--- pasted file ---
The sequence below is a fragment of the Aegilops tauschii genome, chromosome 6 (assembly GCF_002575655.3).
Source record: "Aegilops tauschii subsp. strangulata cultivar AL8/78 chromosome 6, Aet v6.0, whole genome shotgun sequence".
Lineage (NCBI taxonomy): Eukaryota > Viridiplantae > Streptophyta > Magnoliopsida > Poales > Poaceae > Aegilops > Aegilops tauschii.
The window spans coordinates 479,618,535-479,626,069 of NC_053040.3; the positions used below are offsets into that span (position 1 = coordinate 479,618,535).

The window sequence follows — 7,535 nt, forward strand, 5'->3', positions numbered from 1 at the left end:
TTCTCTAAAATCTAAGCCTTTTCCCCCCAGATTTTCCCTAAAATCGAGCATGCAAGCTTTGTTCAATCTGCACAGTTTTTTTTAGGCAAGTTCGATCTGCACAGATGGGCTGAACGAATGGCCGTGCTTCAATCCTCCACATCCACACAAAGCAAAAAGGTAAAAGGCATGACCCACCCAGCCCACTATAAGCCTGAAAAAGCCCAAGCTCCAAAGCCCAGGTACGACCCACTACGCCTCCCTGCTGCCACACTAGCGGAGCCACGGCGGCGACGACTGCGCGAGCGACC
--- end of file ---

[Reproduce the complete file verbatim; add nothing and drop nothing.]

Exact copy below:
The sequence below is a fragment of the Aegilops tauschii genome, chromosome 6 (assembly GCF_002575655.3).
Source record: "Aegilops tauschii subsp. strangulata cultivar AL8/78 chromosome 6, Aet v6.0, whole genome shotgun sequence".
Lineage (NCBI taxonomy): Eukaryota > Viridiplantae > Streptophyta > Magnoliopsida > Poales > Poaceae > Aegilops > Aegilops tauschii.
The window spans coordinates 479,618,535-479,626,069 of NC_053040.3; the positions used below are offsets into that span (position 1 = coordinate 479,618,535).

The window sequence follows — 7,535 nt, forward strand, 5'->3', positions numbered from 1 at the left end:
TTCTCTAAAATCTAAGCCTTTTCCCCCCAGATTTTCCCTAAAATCGAGCATGCAAGCTTTGTTCAATCTGCACAGTTTTTTTTAGGCAAGTTCGATCTGCACAGATGGGCTGAACGAATGGCCGTGCTTCAATCCTCCACATCCACACAAAGCAAAAAGGTAAAAGGCATGACCCACCCAGCCCACTATAAGCCTGAAAAAGCCCAAGCTCCAAAGCCCAGGTACGACCCACTACGCCTCCCTGCTGCCACACTAGCGGAGCCACGGCGGCGACGACTGCGCGAGCGACC